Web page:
And then ... right when you can't help but realize the reality of the situation, that you got up at 6:00 a.m. and it's now plunging well on into the afternoon ... right then ... you realize that you're just minutes - MINUTES - from Spain. Mmm, luscious, exotic, Ray Hudson-y Spain. 

It was about this point on some random Saturday in February of 2009 that Jim stopped us. We were about to pull the plug on the day, sometimes you just have to. Footballed out (note, yes, there's booze involved. ample and generous amounts of booze. make no mistake about it. shots bring goals and all that). But still ... there were we, the few of us left, gripping the bar, hoping for even more football when suddenly ... Jim stopped everything and everyone right in their tracks with a classic proclamation, "Wait! Wait just a minute ... let's keep partying. Spain is on, dogg. Spain."

It was so simple. So pure. So ... easy. There were no obstacles except our own hidden ability to actually find the wherewithal to plow ahead. But with such a bright light in front of us - I mean it was right there, there was no long tunnel to navigate this time - you couldn't just turn away and go home. That's what they want you to do, the decent folk. That was just about the moment that Pete walked into The Highbury for, as I say, was what I assume to be the first time.

"HEEEEYYYYYY! A NEW GUY," went up the cheer! Huzzah! Gotta welcome him, right?

Oh, and he's Scottish. How fun. So we went on and chatted with Pete for a few welcoming minutes and the conversation would naturally turn to where he was from in Scotland and, not long after that, the 
careful prodding to determine where his loyalties lied.

"So where you from, Pete?" I asked.

"Aberdeen," he replied as the grim truth immediately sunk in.

"Oh, ah, Aberdeen, eh? So ... I take it that means, (deep breath, sigh) I take it that means you're a, ah ..."

"Yes, I'm a United supporter."

"Mmm, yeah. Thought that'd be the case."

He may have well as told me he was an ex-con on the run and just happened to find that Bay View (in spite of all of its latent sunnyness) was the perfect hiding spot for he and his wife. Crap. Another damn United fan. I kid, though. Really, happy to count anyone as a friend, I am. And even happier to add another football lover to the fray.

Whatever the case, Pete's a top drawer fellow. He's a joy to have around, just like anyone else holding up the scenery at whatever the archetypal football pub you happen to frequent. Top 
drawer folks, the lot of 'em.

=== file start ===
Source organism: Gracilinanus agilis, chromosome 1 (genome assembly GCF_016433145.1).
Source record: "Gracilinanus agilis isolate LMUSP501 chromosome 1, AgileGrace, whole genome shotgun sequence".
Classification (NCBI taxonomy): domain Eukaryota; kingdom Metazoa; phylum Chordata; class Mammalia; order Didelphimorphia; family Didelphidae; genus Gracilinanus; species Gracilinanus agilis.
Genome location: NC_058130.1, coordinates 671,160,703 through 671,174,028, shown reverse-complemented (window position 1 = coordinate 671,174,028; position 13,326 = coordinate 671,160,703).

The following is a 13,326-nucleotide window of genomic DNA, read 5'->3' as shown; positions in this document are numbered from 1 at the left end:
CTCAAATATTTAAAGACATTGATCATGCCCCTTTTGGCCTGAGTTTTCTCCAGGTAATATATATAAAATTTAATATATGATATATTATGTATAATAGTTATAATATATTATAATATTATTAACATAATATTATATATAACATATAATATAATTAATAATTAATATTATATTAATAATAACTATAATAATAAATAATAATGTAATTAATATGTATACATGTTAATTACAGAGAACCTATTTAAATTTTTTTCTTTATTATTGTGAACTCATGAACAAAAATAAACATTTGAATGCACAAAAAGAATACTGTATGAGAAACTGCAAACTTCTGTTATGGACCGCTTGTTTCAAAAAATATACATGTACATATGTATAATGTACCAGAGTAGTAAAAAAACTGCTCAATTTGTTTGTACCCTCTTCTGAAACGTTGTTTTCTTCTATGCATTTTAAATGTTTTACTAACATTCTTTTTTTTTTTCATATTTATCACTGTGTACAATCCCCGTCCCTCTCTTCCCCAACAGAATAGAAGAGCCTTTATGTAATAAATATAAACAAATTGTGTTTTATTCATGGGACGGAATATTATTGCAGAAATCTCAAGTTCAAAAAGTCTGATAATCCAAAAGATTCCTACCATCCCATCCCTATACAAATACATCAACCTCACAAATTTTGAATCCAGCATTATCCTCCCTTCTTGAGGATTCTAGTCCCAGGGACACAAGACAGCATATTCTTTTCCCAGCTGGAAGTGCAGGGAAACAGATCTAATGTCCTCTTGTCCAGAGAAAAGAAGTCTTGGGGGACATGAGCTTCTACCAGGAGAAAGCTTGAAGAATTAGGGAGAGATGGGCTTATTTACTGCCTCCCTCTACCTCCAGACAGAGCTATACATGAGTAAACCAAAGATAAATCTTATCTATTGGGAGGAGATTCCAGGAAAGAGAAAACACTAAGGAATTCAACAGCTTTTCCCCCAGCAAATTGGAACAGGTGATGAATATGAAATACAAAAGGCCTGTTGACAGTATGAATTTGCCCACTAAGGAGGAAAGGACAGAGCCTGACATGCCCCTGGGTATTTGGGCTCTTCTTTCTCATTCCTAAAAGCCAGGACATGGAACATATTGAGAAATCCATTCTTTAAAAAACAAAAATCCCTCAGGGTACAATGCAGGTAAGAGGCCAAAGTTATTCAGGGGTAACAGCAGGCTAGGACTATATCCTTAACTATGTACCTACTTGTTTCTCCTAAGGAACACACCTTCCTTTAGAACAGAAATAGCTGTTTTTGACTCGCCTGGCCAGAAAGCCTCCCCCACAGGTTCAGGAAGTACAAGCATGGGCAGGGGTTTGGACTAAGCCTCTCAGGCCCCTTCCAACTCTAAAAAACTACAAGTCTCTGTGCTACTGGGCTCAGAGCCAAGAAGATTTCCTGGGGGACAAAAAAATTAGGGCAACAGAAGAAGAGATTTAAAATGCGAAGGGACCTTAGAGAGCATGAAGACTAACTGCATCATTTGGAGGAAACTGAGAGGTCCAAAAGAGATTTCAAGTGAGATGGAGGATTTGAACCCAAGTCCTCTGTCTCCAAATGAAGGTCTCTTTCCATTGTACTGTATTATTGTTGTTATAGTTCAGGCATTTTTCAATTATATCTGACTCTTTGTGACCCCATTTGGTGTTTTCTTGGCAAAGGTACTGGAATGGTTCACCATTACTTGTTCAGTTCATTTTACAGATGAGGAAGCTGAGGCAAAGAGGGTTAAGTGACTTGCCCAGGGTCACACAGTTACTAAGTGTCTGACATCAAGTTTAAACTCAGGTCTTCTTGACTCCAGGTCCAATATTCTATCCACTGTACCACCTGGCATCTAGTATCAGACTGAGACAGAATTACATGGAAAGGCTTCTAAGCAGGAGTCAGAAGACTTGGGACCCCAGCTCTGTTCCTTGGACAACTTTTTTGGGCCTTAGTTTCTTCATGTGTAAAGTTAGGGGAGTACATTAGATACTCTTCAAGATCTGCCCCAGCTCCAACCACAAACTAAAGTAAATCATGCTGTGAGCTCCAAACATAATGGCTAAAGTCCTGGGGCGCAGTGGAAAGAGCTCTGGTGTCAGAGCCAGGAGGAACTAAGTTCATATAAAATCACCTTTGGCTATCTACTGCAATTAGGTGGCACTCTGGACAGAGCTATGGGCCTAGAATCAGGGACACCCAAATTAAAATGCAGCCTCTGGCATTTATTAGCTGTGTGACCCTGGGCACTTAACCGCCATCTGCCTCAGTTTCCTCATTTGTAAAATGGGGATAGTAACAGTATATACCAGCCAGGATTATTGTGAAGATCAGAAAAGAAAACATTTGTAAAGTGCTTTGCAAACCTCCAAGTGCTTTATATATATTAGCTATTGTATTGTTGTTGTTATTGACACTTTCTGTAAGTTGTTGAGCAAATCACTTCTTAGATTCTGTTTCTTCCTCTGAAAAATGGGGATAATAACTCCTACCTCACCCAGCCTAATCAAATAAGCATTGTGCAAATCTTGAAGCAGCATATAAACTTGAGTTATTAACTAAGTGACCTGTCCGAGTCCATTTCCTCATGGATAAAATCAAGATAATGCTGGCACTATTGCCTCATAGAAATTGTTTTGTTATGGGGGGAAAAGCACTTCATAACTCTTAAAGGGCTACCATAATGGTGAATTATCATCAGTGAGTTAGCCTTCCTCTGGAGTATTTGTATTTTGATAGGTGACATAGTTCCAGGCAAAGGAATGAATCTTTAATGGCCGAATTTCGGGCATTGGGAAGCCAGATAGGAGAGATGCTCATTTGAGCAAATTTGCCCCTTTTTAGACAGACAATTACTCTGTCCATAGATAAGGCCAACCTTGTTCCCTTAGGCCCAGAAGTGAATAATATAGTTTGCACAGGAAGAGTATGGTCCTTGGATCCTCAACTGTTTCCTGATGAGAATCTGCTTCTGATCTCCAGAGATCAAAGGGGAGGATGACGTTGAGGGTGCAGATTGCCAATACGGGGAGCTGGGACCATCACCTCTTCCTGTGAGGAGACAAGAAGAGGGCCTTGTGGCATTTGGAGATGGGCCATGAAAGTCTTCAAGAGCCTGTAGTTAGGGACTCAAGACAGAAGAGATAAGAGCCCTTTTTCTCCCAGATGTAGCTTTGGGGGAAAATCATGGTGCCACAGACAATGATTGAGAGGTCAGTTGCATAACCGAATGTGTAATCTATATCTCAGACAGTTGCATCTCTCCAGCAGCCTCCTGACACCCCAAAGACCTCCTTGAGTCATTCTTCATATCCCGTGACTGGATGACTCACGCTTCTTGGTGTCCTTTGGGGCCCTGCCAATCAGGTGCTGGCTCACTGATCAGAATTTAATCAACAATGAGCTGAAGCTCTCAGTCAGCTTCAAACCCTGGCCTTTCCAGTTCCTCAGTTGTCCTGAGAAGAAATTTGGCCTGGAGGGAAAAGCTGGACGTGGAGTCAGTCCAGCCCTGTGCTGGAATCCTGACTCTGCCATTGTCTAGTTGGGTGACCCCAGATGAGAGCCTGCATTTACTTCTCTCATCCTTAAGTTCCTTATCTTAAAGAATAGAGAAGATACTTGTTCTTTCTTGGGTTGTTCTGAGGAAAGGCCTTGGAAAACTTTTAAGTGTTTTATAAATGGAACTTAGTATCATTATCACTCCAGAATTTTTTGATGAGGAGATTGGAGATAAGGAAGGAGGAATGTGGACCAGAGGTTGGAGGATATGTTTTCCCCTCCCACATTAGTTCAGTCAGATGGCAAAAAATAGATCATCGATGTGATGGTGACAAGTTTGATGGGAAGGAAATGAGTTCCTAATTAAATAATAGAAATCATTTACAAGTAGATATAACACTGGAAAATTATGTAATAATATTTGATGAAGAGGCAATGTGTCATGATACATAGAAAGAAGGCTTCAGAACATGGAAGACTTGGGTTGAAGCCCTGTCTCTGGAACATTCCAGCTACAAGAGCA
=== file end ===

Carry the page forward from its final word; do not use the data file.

Yes, even the United fans. After all, it's quite the tapestry and all that. In spite of the heavy dose of red.

So, please do us the favor of listening to Pete and I prattle on about the World Cup. As ever, the segmentis the highlight of any weekend for me. Click the link, scroll down a little bit and you'll find our segment in the podcast player on the left.

Thursday, June 3, 2010

Back away from the Gerrard

I love these classic photos. They really ratchet up the significance and joy factor of the World Cup. I mean this stuff ... this here ... this is pageantry.

Now, as I saw this, two things jumped out at me immediately.

  1. Peter Crouch is one cool cat, dogg. Look at him. Cool as the other side of Wayne Rooney's pillow. The side not nestled up against SWP's torso. He like, "this is great and all, but when do we get to dance, man?" (do click the link, yeah? embedding was disabled and it's a gem)
  2. Dios mio! Announcement for the other 31 teams, all their players, the staff and the fans ... Get the hell out of Steven Gerrard's way. Seriously. Do it now. Back away from the Gerrard. The Steven-Gerrard-Give-A-Shit-O-Meter™ is officially buried all the way to the right, the glass is cracking and the steam is pouring out for the first time in about 12 months. Achtung!

SWP likes it comfy

Did Shaun Wright-Phillips bring his own pillow to South Africa?

Will he use it to curl up on the end of the bench?

Does he always travel with his own pillow?

Is he smuggling something?

Is he secretly an assassin flaunting air travel security rules in favour of a traditional and stiflingly quiet pillow stuffing?

UPDATE! Stunning development.

The Sun (Bless their little hearts) (ahem) explains that it's actually Wayne Rooney's pillow. Now this raises even more questions! Is SWP nothing more than Rooney's Pillow Carrrier? Stunning, stunning stuff.

I expect the papers to be all over this through the rest of the day.